Many Washingtonians are working from home during the coronavirus crisis. But for people who are beginning to really miss the company of others outside their family—maybe especially outside their family—a walking meeting may be a welcome expedition. “I’m in the business of booking outdoor walking meetings. Shall we calendar?” read an email from political insider and strategist Juleanna Glover that popped into the inboxes of some of DC’s movers and shakers recently. (Glover is usually known for bringing people together and hosting events at her home in Kalorama.) Still, while communications technology has come such a long way, it appears nothing can replace human contact—without, well, the contact.
The protocol of this new type of “walking meeting”:
1) Meet outside one’s home or at a predetermined meeting spot
No ringing the doorbell, no knocking. Just wait politely, as you would sitting at a table in a restaurant.
2) No physical greeting
The means avoid even the elbow touch. Certainly no handshake.
3) Pick a route
Determine how much time you have and then pick a route. Through the neighborhood? Into and through a park? Whatever fits. Stay away from crowded streets and urban areas. One CEO who lives in Georgetown did his meeting walking through the Georgetown University campus. “I’ve lived here for years and yet I almost never come on the campus,” he says. “I saw parts I didn’t know existed.”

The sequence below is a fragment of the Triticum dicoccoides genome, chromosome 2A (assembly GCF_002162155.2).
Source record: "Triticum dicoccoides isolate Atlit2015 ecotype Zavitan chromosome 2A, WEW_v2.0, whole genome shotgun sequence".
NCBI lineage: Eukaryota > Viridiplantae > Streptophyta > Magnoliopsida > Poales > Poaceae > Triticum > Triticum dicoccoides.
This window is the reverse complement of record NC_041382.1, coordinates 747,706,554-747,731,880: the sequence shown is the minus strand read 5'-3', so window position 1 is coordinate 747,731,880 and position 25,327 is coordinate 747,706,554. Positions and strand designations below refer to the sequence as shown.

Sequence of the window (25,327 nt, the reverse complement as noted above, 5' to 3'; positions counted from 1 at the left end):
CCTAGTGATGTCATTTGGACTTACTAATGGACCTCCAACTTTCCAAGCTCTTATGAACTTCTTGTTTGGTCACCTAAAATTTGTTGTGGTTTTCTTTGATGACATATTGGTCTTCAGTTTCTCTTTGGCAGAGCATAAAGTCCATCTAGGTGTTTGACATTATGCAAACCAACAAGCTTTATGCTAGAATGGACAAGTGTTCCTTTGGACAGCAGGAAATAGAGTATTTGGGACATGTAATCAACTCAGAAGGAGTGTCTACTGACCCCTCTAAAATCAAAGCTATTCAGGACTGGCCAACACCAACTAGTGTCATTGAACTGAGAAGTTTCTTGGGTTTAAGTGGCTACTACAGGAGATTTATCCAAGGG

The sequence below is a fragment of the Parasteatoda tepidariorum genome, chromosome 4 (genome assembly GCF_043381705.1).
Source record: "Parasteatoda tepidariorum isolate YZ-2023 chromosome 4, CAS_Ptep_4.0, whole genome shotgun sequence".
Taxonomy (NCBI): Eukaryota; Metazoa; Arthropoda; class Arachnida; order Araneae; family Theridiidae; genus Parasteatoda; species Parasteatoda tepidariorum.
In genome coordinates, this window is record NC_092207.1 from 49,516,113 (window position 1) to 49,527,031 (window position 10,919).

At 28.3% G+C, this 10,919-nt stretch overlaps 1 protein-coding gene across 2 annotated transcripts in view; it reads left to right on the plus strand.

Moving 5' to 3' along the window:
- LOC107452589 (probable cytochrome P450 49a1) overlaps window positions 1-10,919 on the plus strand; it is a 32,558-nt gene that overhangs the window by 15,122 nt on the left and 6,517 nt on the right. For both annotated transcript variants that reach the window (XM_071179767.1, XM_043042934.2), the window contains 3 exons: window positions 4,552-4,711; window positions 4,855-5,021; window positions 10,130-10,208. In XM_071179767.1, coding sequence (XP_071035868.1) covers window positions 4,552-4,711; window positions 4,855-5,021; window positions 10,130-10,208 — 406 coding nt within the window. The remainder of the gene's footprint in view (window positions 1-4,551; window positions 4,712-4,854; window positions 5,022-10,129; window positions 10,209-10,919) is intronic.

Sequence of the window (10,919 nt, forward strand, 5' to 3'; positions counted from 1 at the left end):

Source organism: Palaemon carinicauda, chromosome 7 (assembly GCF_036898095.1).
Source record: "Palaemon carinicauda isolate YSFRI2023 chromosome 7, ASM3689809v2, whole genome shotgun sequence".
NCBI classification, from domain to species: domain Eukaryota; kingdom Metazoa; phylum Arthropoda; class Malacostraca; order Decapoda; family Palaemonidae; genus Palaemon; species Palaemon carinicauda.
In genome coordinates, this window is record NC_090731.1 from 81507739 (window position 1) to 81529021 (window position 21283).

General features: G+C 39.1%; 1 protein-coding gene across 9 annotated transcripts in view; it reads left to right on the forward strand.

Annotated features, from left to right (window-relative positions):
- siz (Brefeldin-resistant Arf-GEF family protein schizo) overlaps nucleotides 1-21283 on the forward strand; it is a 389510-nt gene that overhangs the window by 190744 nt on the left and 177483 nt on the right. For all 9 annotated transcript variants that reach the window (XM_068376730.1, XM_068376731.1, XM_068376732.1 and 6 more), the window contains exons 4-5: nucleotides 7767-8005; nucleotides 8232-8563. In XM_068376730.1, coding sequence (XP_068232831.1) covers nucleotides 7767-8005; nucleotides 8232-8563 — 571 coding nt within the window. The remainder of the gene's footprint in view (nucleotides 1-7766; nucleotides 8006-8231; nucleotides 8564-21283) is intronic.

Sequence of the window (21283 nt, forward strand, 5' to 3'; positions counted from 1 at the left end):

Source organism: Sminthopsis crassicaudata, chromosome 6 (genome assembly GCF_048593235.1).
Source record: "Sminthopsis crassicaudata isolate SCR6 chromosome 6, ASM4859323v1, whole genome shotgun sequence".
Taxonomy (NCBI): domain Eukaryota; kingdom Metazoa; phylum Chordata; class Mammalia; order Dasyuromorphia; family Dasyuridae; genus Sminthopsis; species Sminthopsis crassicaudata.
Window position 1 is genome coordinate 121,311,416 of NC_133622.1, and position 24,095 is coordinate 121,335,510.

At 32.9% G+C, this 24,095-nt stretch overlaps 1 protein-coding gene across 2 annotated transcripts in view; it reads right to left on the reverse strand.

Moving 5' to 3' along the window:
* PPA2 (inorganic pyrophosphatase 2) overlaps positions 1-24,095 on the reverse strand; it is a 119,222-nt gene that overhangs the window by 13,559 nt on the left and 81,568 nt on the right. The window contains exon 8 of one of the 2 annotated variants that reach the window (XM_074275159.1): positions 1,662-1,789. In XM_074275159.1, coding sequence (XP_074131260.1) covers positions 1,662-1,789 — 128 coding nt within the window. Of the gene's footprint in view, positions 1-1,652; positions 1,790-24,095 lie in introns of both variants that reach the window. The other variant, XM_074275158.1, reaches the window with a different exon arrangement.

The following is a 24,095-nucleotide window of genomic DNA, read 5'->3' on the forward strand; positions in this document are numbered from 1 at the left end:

4) Wear comfortable clothes and walking shoes
There is a time for heels and blazers. This is not it. This is a real walk and a bit of exercise, so dress for it. Glover says she is averaging 14,000 steps a day, so shoes matter.
5) Walk apart!
Stay several feet away from one another, even if that requires one person to walk in the grass next to the sidewalk. Sidewalks are narrow so be prepared to walk in some mud and walk on the curb.
6) Limit the number of walks
This is not a substitute for work. Limiting interaction is still key to fighting the coronavirus. No more than 1 to 2 walking meetings a day. And no walks with people over the age of 60.
“I plan to keep these up even when we return to normal. I don’t mind if others think it odd,” says Glover.